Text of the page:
” I think of myself as a workaholic during the week and a hippie on the weekends,” says Isabel Marant, dismantling a cigarette to make a roll-up. Even under the glass atrium of her Parisian studio, surrounded by stark white walls and diligent staff typing in silence, Marant, sitting cross-legged on a school chair, brings an air of the bohemian to the corporate space. But then it is Friday, and soon she will leave for the weekly trip she makes with her nine-year-old son Tal and handbag-designer husband, Jérôme Dreyfuss, to their no-frills countryside cabin outside the city.
NAME: Isabel Marant
PROFESSION: Designer, Isabel Marant
MY FAVORITE FOOTWEAR: Always flats when I am working so I can run around. I have four pairs of my favorite black suede boots
MY FAIL-SAFE PIECES: I wear my own label all the time, new-season pieces mixed with old favorites. I never design something I wouldn’t wear myself
“In the week, I have no idea what the weather is like, I don’t care,” she says of her head-down work ethic. “But I need to be surrounded by nature from time to time or I feel suffocated. I want to grab mud and feel the ground beneath my bare feet.” In the cabin’s grounds is a river, in which Marant swims 3km every weekend morning between April and September. “It is like a walk in the forest, but I swim it instead. I empty my head and get clear visions of work.”
In her off-duty wardrobe of shorts and tank tops (her own label, naturally), all sinewy caramel limbs and bare-faced beauty, Marant has an ‘earth mother’ vibe about her. There are few French runway designers making clothes you feel comfortable wearing while dancing in a field at midnight, but Marant’s are made with a freer lifestyle in mind. Though she didn’t grow up in a free-spirited household – she had a conservative upbringing in the wealthy Paris suburb of Neuilly – Marant began experimenting with her look at the age of nine, rebelling against her peers. “I wasn’t loving myself very much back then. I didn’t think I was pretty so I wanted to hide,” she says, recalling how she copied Patti Smith’s long fringe so no one could see her face. “I wore flares with rotten hems, suede shoes and Laura Ashley long white skirts.”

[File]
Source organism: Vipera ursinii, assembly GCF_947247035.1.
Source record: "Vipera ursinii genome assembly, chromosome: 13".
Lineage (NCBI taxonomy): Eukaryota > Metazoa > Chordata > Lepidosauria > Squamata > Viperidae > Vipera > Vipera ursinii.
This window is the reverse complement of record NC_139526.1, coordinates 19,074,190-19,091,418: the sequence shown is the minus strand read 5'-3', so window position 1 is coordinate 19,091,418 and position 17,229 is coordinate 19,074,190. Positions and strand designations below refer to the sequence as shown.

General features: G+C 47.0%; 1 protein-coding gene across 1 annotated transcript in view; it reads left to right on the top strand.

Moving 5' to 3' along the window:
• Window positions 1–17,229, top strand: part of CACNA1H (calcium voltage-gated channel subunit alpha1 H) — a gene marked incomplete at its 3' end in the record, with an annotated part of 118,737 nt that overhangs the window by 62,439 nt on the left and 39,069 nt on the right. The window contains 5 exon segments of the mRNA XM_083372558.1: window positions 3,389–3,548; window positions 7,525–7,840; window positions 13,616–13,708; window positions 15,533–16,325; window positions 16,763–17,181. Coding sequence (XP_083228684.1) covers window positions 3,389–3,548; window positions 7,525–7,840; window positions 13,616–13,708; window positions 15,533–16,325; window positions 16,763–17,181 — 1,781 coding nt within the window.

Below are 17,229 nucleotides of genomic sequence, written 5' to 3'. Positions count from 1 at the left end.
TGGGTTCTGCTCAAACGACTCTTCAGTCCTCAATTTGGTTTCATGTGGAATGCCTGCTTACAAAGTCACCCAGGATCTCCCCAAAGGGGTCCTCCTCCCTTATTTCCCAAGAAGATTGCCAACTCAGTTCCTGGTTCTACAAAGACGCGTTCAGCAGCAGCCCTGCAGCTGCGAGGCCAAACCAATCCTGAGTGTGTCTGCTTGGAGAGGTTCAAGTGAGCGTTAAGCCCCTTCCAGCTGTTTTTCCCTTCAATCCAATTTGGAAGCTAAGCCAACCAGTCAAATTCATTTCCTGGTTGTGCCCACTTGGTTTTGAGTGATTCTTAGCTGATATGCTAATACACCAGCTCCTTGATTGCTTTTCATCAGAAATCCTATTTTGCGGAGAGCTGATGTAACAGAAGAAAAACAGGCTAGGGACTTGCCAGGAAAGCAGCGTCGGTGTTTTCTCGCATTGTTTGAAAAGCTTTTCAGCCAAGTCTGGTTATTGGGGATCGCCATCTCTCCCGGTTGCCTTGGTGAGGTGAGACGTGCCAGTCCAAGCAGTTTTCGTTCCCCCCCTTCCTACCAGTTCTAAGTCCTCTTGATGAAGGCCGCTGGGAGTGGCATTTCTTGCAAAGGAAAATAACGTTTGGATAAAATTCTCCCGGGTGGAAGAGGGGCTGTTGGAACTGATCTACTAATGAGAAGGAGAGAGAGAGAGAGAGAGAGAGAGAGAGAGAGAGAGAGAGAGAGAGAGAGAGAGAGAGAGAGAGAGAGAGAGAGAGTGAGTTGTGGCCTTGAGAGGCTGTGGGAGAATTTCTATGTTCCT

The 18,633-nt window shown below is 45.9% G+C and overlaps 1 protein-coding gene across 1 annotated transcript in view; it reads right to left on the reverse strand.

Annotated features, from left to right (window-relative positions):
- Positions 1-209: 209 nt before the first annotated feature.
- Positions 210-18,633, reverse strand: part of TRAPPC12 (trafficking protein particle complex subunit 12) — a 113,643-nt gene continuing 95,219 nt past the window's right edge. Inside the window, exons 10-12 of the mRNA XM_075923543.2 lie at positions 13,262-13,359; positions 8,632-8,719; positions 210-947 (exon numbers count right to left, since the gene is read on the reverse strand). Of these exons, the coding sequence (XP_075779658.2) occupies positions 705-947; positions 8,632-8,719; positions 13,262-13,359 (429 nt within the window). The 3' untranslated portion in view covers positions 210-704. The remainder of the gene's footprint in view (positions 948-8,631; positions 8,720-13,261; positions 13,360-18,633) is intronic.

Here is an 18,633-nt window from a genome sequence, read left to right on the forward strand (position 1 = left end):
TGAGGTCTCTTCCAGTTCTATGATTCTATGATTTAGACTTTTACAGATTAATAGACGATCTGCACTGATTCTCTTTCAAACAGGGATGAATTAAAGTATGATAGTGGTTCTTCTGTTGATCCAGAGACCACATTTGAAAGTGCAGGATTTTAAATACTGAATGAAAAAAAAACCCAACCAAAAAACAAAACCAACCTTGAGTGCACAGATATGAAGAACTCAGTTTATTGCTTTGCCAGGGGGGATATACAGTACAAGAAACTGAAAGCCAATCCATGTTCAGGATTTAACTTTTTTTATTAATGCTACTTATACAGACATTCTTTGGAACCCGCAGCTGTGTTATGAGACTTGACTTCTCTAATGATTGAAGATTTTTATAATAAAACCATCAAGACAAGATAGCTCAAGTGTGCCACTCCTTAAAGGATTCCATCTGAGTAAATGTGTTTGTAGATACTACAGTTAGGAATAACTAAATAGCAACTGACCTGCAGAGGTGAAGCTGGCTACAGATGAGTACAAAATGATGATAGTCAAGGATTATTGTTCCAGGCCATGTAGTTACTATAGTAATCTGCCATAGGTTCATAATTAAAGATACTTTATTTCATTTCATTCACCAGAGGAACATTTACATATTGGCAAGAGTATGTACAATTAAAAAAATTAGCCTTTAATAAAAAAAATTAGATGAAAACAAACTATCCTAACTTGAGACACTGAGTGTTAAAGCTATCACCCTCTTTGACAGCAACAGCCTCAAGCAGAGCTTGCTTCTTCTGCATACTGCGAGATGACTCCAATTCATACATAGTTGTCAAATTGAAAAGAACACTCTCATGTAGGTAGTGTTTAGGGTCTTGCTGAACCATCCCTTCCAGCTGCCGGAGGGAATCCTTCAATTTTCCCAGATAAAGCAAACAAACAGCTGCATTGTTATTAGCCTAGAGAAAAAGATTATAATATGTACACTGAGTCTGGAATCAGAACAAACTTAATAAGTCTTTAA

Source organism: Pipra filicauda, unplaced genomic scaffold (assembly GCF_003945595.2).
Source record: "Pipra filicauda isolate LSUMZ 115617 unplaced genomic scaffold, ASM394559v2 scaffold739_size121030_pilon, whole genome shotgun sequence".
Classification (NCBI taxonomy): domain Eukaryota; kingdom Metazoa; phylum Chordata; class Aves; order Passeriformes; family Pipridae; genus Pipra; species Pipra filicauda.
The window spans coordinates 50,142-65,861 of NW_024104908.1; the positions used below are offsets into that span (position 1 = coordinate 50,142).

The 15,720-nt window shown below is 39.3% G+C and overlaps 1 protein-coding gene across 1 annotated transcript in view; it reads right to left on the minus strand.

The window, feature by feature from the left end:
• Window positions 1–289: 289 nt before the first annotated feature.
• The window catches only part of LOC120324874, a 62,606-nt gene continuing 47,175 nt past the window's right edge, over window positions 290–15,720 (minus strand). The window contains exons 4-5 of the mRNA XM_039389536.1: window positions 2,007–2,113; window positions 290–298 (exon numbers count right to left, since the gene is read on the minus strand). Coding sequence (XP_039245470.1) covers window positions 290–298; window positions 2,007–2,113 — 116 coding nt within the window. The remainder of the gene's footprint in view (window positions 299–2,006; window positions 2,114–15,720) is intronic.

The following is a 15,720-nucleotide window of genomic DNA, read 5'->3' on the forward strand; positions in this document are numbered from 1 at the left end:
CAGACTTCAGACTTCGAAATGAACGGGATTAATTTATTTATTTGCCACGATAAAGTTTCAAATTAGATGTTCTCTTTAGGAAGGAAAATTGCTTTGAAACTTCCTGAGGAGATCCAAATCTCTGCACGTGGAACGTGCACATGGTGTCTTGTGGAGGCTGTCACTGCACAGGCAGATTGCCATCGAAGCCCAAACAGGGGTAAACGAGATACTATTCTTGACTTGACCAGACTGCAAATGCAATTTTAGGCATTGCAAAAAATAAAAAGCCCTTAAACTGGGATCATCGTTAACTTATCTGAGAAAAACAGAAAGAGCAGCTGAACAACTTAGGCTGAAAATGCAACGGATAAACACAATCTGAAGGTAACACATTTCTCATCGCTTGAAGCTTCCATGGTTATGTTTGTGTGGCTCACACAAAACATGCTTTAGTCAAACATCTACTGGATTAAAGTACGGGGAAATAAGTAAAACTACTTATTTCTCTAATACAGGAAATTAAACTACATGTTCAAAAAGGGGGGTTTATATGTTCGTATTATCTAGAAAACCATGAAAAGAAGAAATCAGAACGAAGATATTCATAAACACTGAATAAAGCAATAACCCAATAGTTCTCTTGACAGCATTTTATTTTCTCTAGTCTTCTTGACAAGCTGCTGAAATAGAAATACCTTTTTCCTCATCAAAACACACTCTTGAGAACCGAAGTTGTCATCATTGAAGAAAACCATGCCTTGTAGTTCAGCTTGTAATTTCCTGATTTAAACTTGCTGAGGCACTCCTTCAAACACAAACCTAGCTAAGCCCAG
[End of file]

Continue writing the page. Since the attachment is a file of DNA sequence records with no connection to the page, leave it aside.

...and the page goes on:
Her friends, meanwhile, were discovering penny loafers and the bright prints of Fiorucci. “No one was used to seeing kids with their own style, but the prim girls in the chic district admired me because I had the spirit to do what I wanted.” Soon those friends began asking Marant to make clothes for them, too. A designer was born.
Some 35 years later and that unrestricted aesthetic still exists in every piece, from SS13’s studded boots to the paisley tunics with their ’70s vibe. But elements of those young insecurities still exist: when Marant slips into a pair of micro shorts for our shoot, she pulls her hair into a bun, saying she hates to look “too feminine”.
These days, her look is made up of favorite designs of past seasons. Of the varsity emblem sweater she is wearing, she has another 14 at home; 25 pairs of the printed jeans; countless repeats of the faded tee; and four pairs of the flat, black suede boots that she describes as her “nun shoes”.
Nonconformity runs in the Marant family, it seems. Her son,Tal, she says, is a “complete bohemian”, who cries every Sunday when it is time to leave the cabin. “He likes to play with wood, fashioning bows and arrows. He’d happily live in the mountains.” Clearly, there’s a part of his mother that would like to do the same
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